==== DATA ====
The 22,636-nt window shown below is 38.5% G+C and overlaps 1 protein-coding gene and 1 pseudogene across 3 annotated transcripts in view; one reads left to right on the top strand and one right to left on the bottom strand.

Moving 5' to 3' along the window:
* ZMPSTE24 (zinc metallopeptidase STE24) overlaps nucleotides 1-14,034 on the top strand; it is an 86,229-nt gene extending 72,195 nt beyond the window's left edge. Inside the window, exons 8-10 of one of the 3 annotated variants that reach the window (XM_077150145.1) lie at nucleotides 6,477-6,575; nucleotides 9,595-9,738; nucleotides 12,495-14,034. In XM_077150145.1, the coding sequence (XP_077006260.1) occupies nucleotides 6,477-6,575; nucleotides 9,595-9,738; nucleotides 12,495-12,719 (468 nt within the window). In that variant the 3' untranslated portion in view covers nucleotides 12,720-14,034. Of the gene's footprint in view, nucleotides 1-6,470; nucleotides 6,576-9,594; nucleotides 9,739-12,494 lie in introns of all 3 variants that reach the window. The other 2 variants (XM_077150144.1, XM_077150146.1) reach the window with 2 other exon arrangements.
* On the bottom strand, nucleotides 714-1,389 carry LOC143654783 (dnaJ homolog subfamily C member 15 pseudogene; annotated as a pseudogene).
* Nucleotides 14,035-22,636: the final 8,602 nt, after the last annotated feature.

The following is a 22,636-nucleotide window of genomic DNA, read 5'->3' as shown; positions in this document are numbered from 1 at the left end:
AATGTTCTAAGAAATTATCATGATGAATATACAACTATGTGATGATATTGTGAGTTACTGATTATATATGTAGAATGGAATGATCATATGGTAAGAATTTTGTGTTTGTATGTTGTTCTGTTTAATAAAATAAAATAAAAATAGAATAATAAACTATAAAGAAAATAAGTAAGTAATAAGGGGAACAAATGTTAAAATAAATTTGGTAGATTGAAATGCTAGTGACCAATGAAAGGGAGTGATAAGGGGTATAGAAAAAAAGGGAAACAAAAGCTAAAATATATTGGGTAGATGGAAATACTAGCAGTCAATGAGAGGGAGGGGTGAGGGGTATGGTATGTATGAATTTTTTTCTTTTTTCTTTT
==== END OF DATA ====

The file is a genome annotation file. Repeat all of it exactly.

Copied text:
The 22,636-nt window shown below is 38.5% G+C and overlaps 1 protein-coding gene and 1 pseudogene across 3 annotated transcripts in view; one reads left to right on the top strand and one right to left on the bottom strand.

Moving 5' to 3' along the window:
* ZMPSTE24 (zinc metallopeptidase STE24) overlaps nucleotides 1-14,034 on the top strand; it is an 86,229-nt gene extending 72,195 nt beyond the window's left edge. Inside the window, exons 8-10 of one of the 3 annotated variants that reach the window (XM_077150145.1) lie at nucleotides 6,477-6,575; nucleotides 9,595-9,738; nucleotides 12,495-14,034. In XM_077150145.1, the coding sequence (XP_077006260.1) occupies nucleotides 6,477-6,575; nucleotides 9,595-9,738; nucleotides 12,495-12,719 (468 nt within the window). In that variant the 3' untranslated portion in view covers nucleotides 12,720-14,034. Of the gene's footprint in view, nucleotides 1-6,470; nucleotides 6,576-9,594; nucleotides 9,739-12,494 lie in introns of all 3 variants that reach the window. The other 2 variants (XM_077150144.1, XM_077150146.1) reach the window with 2 other exon arrangements.
* On the bottom strand, nucleotides 714-1,389 carry LOC143654783 (dnaJ homolog subfamily C member 15 pseudogene; annotated as a pseudogene).
* Nucleotides 14,035-22,636: the final 8,602 nt, after the last annotated feature.

The following is a 22,636-nucleotide window of genomic DNA, read 5'->3' as shown; positions in this document are numbered from 1 at the left end:
AATGTTCTAAGAAATTATCATGATGAATATACAACTATGTGATGATATTGTGAGTTACTGATTATATATGTAGAATGGAATGATCATATGGTAAGAATTTTGTGTTTGTATGTTGTTCTGTTTAATAAAATAAAATAAAAATAGAATAATAAACTATAAAGAAAATAAGTAAGTAATAAGGGGAACAAATGTTAAAATAAATTTGGTAGATTGAAATGCTAGTGACCAATGAAAGGGAGTGATAAGGGGTATAGAAAAAAAGGGAAACAAAAGCTAAAATATATTGGGTAGATGGAAATACTAGCAGTCAATGAGAGGGAGGGGTGAGGGGTATGGTATGTATGAATTTTTTTCTTTTTTCTTTT